Dr Lawrence Lessig (Harvard USA)

Dr Lawrence Lessig, Director of Edmond J. Safra Foundation Center for Ethics, Harward University (USA), delivering his keynote speech Peace at the opening of the 2012 World OER Congress was one of the best speakers, in my opinion. Incredible and spontaneous communicator that presented his approach to Open License and Ethics (a subject that divides a lot of academics). Really liked his speach. Very clear, positive and practical though pragmatic.

Starting June 21,
 Open Seminar and Exhibition showcases innovative OER projects from universities around the world, as well as from organizations such as Creative Commons and the SAIDE/OER Africa initiative.

Friday 22 June, Robert Schuwer Associate Professor and OER Expert presented the Wikiwijs: the Dutch National OER Strategie (2009-2013). To understand it, watch the video below:

Wikiwijs is commissioned by the Dutch Ministry of Education, Culture and Science to mainstream OER in The Netherlands. The platform is being created by the Open Universiteit and Kennisnet.

For the "2012 World Open Educational Resources (OER) Congress", UNESCO called on OER experts worldwide to set-up an Open Exhibition of artful posters that could insightfully explain OER. 

Over 45 posters and 100 publications, brochures, and other OER promotional materials were exhibited.
The posters demonstrate a very high level of talent and dedication to the cause of promoting Open Education. Posters are openly licensed and many have been contributed to UNESCO to set-up a permanent display. The gallery only displays a selection of posters opened licensed. 

I wrote a Poster about the use of OERs in Secondary Education, following the academic rules, not a promotional poster. So, I chose  not to display it on the virtual gallery because all the posters were promotional. 

Mr Abel Caine kindly suggested me that it would be a pity to display an academic Poster in a gallery with promotional posters. He was right.
He invited me to write something informal and to sent it to Unesco to be displayed. For the moment, I had no time. Perhaps later. I'm writing a scientific article to submit at a different conference. 

But, my Poster was shown in small format at the Exhibition for a day during the UNESCO OER Congress. June 21-22 2012.
Finally, on Friday 22 June, the "World Open Educational Resources (OER) Congress" released the 2012 Paris OER Declaration which calls on Governments to openly license publicly funded educational materials.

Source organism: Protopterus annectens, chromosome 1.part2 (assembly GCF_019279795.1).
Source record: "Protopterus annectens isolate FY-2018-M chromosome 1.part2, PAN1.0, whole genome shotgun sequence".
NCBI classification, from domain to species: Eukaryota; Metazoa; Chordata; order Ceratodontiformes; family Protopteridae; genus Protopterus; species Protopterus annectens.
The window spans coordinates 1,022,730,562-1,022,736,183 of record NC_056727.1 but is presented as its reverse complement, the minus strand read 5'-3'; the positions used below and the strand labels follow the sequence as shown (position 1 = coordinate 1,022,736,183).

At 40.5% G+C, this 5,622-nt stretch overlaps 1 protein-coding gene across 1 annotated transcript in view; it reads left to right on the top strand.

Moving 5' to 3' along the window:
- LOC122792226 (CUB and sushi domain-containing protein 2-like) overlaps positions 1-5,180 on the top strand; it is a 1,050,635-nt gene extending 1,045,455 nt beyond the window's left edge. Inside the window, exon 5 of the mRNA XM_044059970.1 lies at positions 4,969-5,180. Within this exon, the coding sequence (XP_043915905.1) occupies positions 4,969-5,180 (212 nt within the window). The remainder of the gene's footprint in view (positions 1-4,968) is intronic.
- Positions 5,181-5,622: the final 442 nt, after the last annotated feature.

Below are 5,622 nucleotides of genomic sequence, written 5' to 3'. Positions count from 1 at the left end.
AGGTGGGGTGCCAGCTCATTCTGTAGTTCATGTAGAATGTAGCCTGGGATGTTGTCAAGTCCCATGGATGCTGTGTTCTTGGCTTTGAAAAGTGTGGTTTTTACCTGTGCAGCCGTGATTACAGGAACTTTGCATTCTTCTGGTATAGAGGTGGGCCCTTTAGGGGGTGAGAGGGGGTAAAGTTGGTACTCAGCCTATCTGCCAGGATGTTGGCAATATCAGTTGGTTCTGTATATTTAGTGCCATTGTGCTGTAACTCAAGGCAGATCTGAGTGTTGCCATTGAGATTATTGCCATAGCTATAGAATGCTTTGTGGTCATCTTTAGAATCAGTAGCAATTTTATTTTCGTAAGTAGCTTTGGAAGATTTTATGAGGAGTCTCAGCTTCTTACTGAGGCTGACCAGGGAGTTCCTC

UNESCO World Open Educational Resources Congress sees Open Educational Resources (OER) as the key not only to solving the global education crisis but to unlocking sustainable global growth in the 21st century-that is, if governments are ready to seize on their potential.

The Congress was organized as an open multi-stakeholder event. Presencial and virtual participants were able to follow and participate in the sessions and directly contribute to Paris OER Declaration via live-webstreaming or through Twitter.

I think, most of  all, as an individual researcher in Education that Millenials young people brought a fantastic new vision to schools and Education (all levels now) with their visual spatial skills - screen-generation - non verbal intelligence and multi-tasking attitude into the classroom.

As a "pioneer" educator in the use of OERs in school curricula (Secondary Education) and author of some OERs to captivate my students (in and around curriculum) and in and out school to increase their skills and competencies, motivating them to go further "in order to be effective workers and responsible citizens in the social-knowledge society of the 21st century


Copyright © 2012G-Souto'sBlog,®

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UNESCO World Open Educational Resources Congress 2012 by G-Souto is licensed under a Creative Commons Attribution-NonCommercial-ShareAlike 3.0 Unported License.


Credits: Photos CC BY Mariana Bittencourt, CC-BY Davide Storti

Open Educational Resources

What are Open Educational Resources (OERs)?